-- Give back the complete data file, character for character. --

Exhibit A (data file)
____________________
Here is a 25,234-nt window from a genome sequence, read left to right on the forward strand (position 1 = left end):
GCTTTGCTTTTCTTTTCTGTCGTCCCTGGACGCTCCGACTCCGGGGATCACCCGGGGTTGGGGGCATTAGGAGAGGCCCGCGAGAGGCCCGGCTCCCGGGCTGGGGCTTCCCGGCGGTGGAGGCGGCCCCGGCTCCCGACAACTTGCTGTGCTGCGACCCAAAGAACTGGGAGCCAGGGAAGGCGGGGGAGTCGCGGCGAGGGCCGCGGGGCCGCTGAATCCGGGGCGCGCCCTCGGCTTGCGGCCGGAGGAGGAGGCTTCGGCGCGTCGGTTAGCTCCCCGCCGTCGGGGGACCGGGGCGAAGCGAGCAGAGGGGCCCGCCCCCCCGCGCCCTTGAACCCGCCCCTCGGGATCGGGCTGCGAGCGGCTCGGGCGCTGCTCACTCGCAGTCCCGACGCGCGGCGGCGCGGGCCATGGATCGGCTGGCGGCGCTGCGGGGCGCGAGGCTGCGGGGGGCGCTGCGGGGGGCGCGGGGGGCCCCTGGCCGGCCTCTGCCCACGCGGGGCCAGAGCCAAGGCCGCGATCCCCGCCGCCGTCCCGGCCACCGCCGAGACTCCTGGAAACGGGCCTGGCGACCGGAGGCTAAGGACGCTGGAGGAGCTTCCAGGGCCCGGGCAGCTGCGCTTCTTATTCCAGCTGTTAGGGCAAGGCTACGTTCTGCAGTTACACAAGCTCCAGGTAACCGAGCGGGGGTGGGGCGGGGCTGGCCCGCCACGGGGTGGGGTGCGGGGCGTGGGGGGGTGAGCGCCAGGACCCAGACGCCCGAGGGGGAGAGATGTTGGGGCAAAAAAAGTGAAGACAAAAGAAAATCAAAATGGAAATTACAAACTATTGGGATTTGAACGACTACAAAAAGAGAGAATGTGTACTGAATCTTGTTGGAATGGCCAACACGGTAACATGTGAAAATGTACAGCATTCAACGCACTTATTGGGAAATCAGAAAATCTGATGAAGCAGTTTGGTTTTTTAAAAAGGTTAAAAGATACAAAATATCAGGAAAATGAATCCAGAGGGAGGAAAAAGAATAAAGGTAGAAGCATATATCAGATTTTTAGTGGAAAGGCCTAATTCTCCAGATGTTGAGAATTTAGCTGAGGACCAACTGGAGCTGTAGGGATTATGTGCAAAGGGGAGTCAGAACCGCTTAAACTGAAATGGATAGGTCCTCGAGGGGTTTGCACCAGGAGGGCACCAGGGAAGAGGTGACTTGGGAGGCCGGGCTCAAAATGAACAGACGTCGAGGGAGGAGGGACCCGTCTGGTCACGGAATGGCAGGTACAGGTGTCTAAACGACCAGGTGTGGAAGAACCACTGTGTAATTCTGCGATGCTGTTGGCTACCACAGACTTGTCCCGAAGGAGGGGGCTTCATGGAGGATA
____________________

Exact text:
Here is a 25,234-nt window from a genome sequence, read left to right on the forward strand (position 1 = left end):
GCTTTGCTTTTCTTTTCTGTCGTCCCTGGACGCTCCGACTCCGGGGATCACCCGGGGTTGGGGGCATTAGGAGAGGCCCGCGAGAGGCCCGGCTCCCGGGCTGGGGCTTCCCGGCGGTGGAGGCGGCCCCGGCTCCCGACAACTTGCTGTGCTGCGACCCAAAGAACTGGGAGCCAGGGAAGGCGGGGGAGTCGCGGCGAGGGCCGCGGGGCCGCTGAATCCGGGGCGCGCCCTCGGCTTGCGGCCGGAGGAGGAGGCTTCGGCGCGTCGGTTAGCTCCCCGCCGTCGGGGGACCGGGGCGAAGCGAGCAGAGGGGCCCGCCCCCCCGCGCCCTTGAACCCGCCCCTCGGGATCGGGCTGCGAGCGGCTCGGGCGCTGCTCACTCGCAGTCCCGACGCGCGGCGGCGCGGGCCATGGATCGGCTGGCGGCGCTGCGGGGCGCGAGGCTGCGGGGGGCGCTGCGGGGGGCGCGGGGGGCCCCTGGCCGGCCTCTGCCCACGCGGGGCCAGAGCCAAGGCCGCGATCCCCGCCGCCGTCCCGGCCACCGCCGAGACTCCTGGAAACGGGCCTGGCGACCGGAGGCTAAGGACGCTGGAGGAGCTTCCAGGGCCCGGGCAGCTGCGCTTCTTATTCCAGCTGTTAGGGCAAGGCTACGTTCTGCAGTTACACAAGCTCCAGGTAACCGAGCGGGGGTGGGGCGGGGCTGGCCCGCCACGGGGTGGGGTGCGGGGCGTGGGGGGGTGAGCGCCAGGACCCAGACGCCCGAGGGGGAGAGATGTTGGGGCAAAAAAAGTGAAGACAAAAGAAAATCAAAATGGAAATTACAAACTATTGGGATTTGAACGACTACAAAAAGAGAGAATGTGTACTGAATCTTGTTGGAATGGCCAACACGGTAACATGTGAAAATGTACAGCATTCAACGCACTTATTGGGAAATCAGAAAATCTGATGAAGCAGTTTGGTTTTTTAAAAAGGTTAAAAGATACAAAATATCAGGAAAATGAATCCAGAGGGAGGAAAAAGAATAAAGGTAGAAGCATATATCAGATTTTTAGTGGAAAGGCCTAATTCTCCAGATGTTGAGAATTTAGCTGAGGACCAACTGGAGCTGTAGGGATTATGTGCAAAGGGGAGTCAGAACCGCTTAAACTGAAATGGATAGGTCCTCGAGGGGTTTGCACCAGGAGGGCACCAGGGAAGAGGTGACTTGGGAGGCCGGGCTCAAAATGAACAGACGTCGAGGGAGGAGGGACCCGTCTGGTCACGGAATGGCAGGTACAGGTGTCTAAACGACCAGGTGTGGAAGAACCACTGTGTAATTCTGCGATGCTGTTGGCTACCACAGACTTGTCCCGAAGGAGGGGGCTTCATGGAGGATA